Don't be lenient
on drug abusers
The average estimated government expenditure for drug-related issues is $15 billion, with another $5 billion from insurance sources. Drug rehabilitation programs have touted sky-high success rates. Taking a hard look at those wishful figures, one unfortunately discovers five-year sobriety rates more like 18 percent to 21 percent, with some estimates as low as 5 percent. A poor return on the investment.
Drug use has been described as a victimless crime. False. Every murder or horrendous act related to the drug industry in South, Central and North America is the responsibility of the American user, a person not contributing to our society, but rather encumbering it.
An estimated 6,700-plus show up in emergency rooms daily, most of the costs for which must be covered by Medicare/Medicaid. There are about 44,000 drug-related deaths each year, a figure supposed to prompt us to greater fiscal effort. I look upon that statistic as 44,000 milestones removed from the collective American neck.
With regard to the opioid crisis, we've tried to demonize the drug industry, but the fault lies directly with the prescription abusers. For at least seven decades or more, we have been warned of drug use dangers, yet some choose to ignore sound advice in pursuit of personal pleasure. Continuous rehabilitation tours after consecutive relapses just enable the addict, who becomes more and more a public liability.
Years of lenient, conciliatory care have gotten us nowhere. Incarceration and curtailment of access to public health care should be considered.
John Bradford Jr., Wetmore
Is history repeating
with Greenland bid?
In 1847, the United States fought an imperialist war against Mexico under James K. Polk — Andrew Jackson's protege, commanding both Ulysses S. Grant and Robert E. Lee — and added San Francisco to our territory in time for the Gold Rush. We settled for 60 percent of Mexico, everything south of the Historic Arkansas Riverwalk of Pueblo to the Rio Grande.
Polk had offered Mexico's leader Santa Anna $30 million for the land, since we had "better uses" for it. When rebuked, under a pretext involving Texas, the U.S. Army and Marines invaded. That ought to be commemorated with a “Borderlands Park” on the Riverwalk's grassy slopes.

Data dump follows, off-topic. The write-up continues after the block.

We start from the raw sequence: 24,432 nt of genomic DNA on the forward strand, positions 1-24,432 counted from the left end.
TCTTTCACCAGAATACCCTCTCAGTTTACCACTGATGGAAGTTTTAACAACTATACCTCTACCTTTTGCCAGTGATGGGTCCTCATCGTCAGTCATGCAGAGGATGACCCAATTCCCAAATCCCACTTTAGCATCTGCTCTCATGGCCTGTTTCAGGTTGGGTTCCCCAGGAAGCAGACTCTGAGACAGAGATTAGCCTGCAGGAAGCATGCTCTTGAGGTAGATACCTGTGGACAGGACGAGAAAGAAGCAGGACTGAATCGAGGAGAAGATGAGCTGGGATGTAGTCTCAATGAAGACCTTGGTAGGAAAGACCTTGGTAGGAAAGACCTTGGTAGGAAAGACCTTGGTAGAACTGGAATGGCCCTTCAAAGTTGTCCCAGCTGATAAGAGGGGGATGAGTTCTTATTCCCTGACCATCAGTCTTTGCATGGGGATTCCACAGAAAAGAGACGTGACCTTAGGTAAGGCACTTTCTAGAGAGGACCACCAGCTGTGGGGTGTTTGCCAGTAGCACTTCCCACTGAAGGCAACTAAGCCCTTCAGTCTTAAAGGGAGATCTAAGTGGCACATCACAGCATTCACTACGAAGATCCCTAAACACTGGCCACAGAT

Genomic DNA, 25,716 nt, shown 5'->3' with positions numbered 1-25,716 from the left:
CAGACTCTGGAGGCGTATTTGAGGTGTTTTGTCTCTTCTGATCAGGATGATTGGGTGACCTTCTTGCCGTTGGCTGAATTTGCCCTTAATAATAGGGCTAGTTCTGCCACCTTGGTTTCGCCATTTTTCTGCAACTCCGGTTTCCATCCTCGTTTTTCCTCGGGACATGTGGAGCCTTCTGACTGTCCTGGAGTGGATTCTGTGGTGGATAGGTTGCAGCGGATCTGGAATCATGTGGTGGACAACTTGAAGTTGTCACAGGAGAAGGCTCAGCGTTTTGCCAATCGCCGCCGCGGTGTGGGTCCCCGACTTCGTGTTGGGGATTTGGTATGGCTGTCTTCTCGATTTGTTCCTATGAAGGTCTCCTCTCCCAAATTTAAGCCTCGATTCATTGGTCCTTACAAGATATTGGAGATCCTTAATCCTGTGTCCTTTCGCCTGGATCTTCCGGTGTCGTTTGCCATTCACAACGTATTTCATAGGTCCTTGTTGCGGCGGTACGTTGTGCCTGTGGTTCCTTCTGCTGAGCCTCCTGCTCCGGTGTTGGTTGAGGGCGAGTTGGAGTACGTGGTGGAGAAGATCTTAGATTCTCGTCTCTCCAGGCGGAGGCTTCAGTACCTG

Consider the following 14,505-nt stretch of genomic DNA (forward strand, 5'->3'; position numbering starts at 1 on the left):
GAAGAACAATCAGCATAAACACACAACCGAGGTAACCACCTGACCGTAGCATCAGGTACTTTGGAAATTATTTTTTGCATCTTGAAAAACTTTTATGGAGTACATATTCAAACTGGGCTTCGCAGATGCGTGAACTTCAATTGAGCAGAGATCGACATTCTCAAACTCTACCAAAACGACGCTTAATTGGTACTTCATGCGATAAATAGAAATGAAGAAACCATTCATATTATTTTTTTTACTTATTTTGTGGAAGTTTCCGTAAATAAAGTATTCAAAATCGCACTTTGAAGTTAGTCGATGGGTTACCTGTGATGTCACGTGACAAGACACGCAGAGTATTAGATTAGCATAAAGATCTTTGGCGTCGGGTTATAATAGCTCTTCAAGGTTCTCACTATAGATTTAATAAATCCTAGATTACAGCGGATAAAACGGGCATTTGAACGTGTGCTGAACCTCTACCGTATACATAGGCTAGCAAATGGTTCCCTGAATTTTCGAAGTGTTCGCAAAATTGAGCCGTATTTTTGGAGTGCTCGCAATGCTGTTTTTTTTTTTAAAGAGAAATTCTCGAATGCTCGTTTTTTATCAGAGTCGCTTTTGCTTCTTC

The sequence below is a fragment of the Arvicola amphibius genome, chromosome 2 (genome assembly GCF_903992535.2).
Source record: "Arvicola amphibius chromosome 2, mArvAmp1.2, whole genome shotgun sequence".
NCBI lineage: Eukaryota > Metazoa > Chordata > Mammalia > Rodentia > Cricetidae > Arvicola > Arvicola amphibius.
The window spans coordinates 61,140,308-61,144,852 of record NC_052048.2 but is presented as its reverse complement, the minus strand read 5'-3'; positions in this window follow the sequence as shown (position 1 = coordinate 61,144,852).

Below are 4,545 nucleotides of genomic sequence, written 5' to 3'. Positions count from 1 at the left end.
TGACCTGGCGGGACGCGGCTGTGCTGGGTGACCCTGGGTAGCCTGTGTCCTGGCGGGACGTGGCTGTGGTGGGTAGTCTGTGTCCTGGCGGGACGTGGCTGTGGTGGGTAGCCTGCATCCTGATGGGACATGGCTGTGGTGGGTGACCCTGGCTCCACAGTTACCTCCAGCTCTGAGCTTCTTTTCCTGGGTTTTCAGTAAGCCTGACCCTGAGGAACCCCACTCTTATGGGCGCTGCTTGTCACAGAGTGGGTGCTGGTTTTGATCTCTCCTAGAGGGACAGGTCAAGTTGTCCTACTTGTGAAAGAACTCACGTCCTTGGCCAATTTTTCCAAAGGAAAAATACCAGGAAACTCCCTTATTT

Today, the president again attempts to secure future resources for America by purchasing Greenland and its water. Who will deter U.S. aggression if things get dire?
Doug Ohmans, Pueblo
Recalling when recalls
were relatively rare
Not that long ago, it was rare for elected officials to face recall elections. When they did, corruption or scandal drove the voters to make an early change. Not so anymore. Elected officials today at all levels of government are defending their offices for much, much less and costing much, much more to the taxpayers who will foot the bills for these votes. According to Gilbert Ortiz, the Pueblo County clerk and recorder, the cost of a recall election is about $120,000.
The gas and oil lobbyists are funding recall efforts in Colorado. Around the state, conservatives already are circulating petitions in separate efforts to recall state Sen. Brittany Pettersen, and our own Sen. Leroy Garcia, state Rep. Pete Lee of Colorado Springs and Gov. Jared Polis. I believe this recall right is being abused by gas and oil lobbyists who do not want to accept the majority's decision about who should run the government.
Sen. Garcia has been a senator since 2015, a representative for two years before that, and senate president. He is and has been good for Southern Colorado. I urge you to support him in his recall effort.
Tom Latka, Pueblo
'Theater of absurd'
keeps us entertained
In these troubled times, humor always is welcomed. President Donald Trump's never-ending "theater of the absurd" provides much needed relief. What was more absurd? The president's disrespectful attempt to buy Greenland, Greenland's refusal to indulge the "very stable genius," Mr. Trump's spoiled child foot stomping and not playing with Norway, or Marc Thiessen's absurd defense of why Mr. Trump's actions in purchasing an autonomous, sovereign country are historically acceptable.